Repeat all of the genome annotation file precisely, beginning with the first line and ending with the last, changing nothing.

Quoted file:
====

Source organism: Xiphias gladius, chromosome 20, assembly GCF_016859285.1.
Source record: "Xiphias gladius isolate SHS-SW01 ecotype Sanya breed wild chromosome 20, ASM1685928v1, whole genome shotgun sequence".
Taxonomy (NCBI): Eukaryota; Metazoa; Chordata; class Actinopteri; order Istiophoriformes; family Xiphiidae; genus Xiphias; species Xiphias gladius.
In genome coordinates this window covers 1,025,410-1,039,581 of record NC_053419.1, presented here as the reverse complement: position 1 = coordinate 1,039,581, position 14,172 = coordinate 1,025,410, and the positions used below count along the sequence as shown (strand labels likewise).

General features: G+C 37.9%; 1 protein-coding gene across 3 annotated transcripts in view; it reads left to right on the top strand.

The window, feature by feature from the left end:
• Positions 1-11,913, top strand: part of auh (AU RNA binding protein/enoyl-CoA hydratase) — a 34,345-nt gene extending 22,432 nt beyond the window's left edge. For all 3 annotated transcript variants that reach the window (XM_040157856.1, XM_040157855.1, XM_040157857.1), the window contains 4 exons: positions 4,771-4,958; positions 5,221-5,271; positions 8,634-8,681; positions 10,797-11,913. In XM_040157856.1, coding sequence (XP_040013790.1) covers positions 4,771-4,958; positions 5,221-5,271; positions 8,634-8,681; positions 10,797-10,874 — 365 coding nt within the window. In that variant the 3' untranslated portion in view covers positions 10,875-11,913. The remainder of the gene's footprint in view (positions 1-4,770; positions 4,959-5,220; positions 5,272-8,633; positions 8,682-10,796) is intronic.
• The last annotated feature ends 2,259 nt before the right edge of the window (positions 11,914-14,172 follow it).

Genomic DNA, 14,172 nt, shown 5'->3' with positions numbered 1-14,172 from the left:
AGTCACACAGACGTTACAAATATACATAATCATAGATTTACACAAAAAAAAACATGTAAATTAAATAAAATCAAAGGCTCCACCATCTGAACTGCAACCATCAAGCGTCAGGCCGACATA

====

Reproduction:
Source organism: Xiphias gladius, chromosome 20, assembly GCF_016859285.1.
Source record: "Xiphias gladius isolate SHS-SW01 ecotype Sanya breed wild chromosome 20, ASM1685928v1, whole genome shotgun sequence".
Taxonomy (NCBI): Eukaryota; Metazoa; Chordata; class Actinopteri; order Istiophoriformes; family Xiphiidae; genus Xiphias; species Xiphias gladius.
In genome coordinates this window covers 1,025,410-1,039,581 of record NC_053419.1, presented here as the reverse complement: position 1 = coordinate 1,039,581, position 14,172 = coordinate 1,025,410, and the positions used below count along the sequence as shown (strand labels likewise).

General features: G+C 37.9%; 1 protein-coding gene across 3 annotated transcripts in view; it reads left to right on the top strand.

The window, feature by feature from the left end:
• Positions 1-11,913, top strand: part of auh (AU RNA binding protein/enoyl-CoA hydratase) — a 34,345-nt gene extending 22,432 nt beyond the window's left edge. For all 3 annotated transcript variants that reach the window (XM_040157856.1, XM_040157855.1, XM_040157857.1), the window contains 4 exons: positions 4,771-4,958; positions 5,221-5,271; positions 8,634-8,681; positions 10,797-11,913. In XM_040157856.1, coding sequence (XP_040013790.1) covers positions 4,771-4,958; positions 5,221-5,271; positions 8,634-8,681; positions 10,797-10,874 — 365 coding nt within the window. In that variant the 3' untranslated portion in view covers positions 10,875-11,913. The remainder of the gene's footprint in view (positions 1-4,770; positions 4,959-5,220; positions 5,272-8,633; positions 8,682-10,796) is intronic.
• The last annotated feature ends 2,259 nt before the right edge of the window (positions 11,914-14,172 follow it).

Genomic DNA, 14,172 nt, shown 5'->3' with positions numbered 1-14,172 from the left:
AGTCACACAGACGTTACAAATATACATAATCATAGATTTACACAAAAAAAAACATGTAAATTAAATAAAATCAAAGGCTCCACCATCTGAACTGCAACCATCAAGCGTCAGGCCGACATA